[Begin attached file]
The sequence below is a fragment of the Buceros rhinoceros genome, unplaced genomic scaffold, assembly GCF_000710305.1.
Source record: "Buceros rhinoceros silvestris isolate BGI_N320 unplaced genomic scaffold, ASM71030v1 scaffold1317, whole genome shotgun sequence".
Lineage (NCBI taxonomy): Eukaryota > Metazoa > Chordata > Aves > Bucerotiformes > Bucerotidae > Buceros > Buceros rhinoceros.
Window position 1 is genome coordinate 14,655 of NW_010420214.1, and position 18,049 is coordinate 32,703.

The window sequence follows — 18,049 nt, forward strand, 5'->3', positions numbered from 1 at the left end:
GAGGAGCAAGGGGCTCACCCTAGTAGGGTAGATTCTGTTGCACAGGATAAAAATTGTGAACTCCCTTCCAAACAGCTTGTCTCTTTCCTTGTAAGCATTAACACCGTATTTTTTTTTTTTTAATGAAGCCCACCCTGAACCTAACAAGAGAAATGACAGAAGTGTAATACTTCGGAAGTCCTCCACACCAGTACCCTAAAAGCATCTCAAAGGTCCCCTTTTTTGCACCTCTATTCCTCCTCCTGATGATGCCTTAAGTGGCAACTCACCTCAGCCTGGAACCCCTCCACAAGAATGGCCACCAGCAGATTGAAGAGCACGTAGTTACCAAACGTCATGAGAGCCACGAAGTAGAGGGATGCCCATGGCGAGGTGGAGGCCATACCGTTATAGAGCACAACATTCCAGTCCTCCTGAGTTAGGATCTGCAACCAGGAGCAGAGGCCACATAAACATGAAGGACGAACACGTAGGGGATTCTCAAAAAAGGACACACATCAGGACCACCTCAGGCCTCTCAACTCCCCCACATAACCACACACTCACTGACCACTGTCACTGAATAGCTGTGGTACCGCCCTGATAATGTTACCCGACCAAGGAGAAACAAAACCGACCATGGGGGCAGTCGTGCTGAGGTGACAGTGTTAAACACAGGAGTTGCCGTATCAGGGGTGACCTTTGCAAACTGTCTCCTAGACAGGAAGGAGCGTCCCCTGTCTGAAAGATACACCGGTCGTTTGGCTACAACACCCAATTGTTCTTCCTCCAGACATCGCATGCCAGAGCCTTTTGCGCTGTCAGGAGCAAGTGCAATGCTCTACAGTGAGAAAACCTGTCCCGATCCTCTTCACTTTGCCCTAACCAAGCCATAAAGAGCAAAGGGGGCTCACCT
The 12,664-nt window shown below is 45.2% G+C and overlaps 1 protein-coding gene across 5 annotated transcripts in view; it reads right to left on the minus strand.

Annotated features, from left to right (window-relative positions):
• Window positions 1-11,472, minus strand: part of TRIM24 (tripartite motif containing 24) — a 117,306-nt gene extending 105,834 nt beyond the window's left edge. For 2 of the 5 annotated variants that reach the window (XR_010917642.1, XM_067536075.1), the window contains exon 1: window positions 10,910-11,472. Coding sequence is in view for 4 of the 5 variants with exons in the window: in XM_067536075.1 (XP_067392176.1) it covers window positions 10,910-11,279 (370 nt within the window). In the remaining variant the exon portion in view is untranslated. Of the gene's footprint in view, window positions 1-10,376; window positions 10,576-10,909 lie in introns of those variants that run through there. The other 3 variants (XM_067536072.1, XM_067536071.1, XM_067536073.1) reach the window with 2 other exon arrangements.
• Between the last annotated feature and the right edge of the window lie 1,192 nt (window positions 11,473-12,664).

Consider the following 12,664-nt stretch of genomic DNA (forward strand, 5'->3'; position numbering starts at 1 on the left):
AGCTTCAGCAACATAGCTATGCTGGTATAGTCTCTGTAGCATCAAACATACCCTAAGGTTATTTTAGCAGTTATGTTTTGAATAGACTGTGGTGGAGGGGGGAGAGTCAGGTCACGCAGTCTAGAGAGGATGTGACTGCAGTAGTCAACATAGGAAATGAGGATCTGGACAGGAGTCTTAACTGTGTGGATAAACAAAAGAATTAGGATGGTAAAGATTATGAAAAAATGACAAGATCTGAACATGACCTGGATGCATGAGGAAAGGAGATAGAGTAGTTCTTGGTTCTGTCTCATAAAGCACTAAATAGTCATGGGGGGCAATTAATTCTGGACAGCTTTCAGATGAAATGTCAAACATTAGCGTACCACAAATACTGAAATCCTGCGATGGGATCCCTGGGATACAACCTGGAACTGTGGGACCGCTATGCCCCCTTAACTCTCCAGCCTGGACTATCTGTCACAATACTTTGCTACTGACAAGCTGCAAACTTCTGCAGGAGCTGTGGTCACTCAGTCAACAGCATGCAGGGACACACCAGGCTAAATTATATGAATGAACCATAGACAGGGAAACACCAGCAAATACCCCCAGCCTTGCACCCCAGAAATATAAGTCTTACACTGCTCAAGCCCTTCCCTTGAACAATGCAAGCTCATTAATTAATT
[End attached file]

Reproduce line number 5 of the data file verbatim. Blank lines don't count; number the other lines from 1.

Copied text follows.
The window sequence follows — 18,049 nt, forward strand, 5'->3', positions numbered from 1 at the left end: